Is Jon Daniels Really Overvaluing His Prospects?
“We’ve made proposals, gone back and forth,” Daniels said. “We would trade from our prospect group; it just has to be the right deal. That’s why I laugh. You get criticism for not trading these guys and you get criticism for trading too many of these guys. We’re apparently guilty of both.”
The “JD overvalues his prospects” narrative was discussed by me and my colleague Billy Casey on a recent episode of The 20 Grade Podcast, and again earlier today in a Twitter thread featuring Billy and affable radio personality Jeff Cavanaugh. This is usually an argument I choose to dismiss due to the fact the point really is silly in my opinion. However, being the open minded baseball hipster I am, I decided to do some investigating and try to find out if Daniels may overvalue his prospects more than other general managers. So, let’s proceed if one has chosen to read this far into my article.
Before I introduce my research, I will state what I believe to be true. Young, cost controllable assets are the most valuable commodities in baseball. Even league average production from a young player earning the league minimum can be worth tens of millions of dollars in surplus value. All teams value prospects because, well, they are valuable. Here is a piece by Dave Cameron explaining how much additional value top 100 prospects according to Baseball America can provide clubs once they reach the majors. If the reader chooses to ignore the link, I will just say the money can be enormous. A lot of teams, including the Rangers, are aware of the bargains the young players now are, and how the players are peaking at younger ages when they are paid less money. With teams now more resistant to trade higher level prospects, trades for elite major league players including David Price and Josh Donaldson have at first glance been underwhelming due to the lack of impact prospects involved. General managers not named Jed Hoyer have recently been unable to pry the elite level prospects in trades for established big leaguers, which means a lot of upper echelon prospects are not being dealt.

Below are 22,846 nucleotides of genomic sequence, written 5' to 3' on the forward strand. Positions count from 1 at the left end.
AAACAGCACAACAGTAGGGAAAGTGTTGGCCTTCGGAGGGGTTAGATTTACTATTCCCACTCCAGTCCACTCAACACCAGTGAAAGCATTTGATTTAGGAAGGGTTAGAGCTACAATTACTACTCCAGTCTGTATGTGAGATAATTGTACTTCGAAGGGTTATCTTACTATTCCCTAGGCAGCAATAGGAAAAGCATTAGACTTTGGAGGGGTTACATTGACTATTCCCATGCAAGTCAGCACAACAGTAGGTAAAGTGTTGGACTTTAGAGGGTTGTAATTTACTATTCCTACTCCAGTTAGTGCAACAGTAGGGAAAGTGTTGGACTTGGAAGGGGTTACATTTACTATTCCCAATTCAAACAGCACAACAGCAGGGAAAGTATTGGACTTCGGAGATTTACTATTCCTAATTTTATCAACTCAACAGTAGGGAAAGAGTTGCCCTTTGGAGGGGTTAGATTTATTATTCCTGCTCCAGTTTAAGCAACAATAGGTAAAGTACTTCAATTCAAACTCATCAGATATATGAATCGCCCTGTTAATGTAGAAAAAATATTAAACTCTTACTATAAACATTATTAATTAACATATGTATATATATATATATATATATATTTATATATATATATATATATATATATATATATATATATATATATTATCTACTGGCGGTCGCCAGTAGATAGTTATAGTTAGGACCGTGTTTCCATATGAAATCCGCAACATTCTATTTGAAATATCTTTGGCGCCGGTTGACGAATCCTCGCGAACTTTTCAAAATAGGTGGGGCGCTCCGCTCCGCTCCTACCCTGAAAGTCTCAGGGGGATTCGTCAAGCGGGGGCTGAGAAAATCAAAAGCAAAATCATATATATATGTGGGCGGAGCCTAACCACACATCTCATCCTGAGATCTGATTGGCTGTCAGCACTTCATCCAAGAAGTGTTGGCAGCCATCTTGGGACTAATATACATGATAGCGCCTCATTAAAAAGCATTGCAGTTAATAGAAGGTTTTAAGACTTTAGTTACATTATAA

I decided to browse the list of Baseball America’s Top 10 prospect index from 2014. Yes, I realize the list is close to a year old, and a lot can happen in one baseball season, but the 2015 index is not yet completed, so this is what we have. Also, the lists are subjective and choosing to use the top 10 is somewhat arbitrary, but this should give us some idea of how the prospects are valued. The following chart lists the team, the numbered prospect in the system traded, BA’s team prospect talent rankings in ‘14, and the number of top 10 prospects traded since the ’14 index was completed.
46 players (15%), 45 if you do not count Ray twice, from the BA Top 10 Index have been traded since last year. Only three number one prospects have been bartered, and one of them was Taylor Lindsay, a player who would not be a top prospect in most farm systems. Eleven teams have not traded any of their top ten prospects from a year ago, and ten teams have only traded one of their top 10 prospects since last season. That is two thirds of the major leagues. That leaves nine teams which have traded two or more of their top ten prospects, and only five which traded four or more.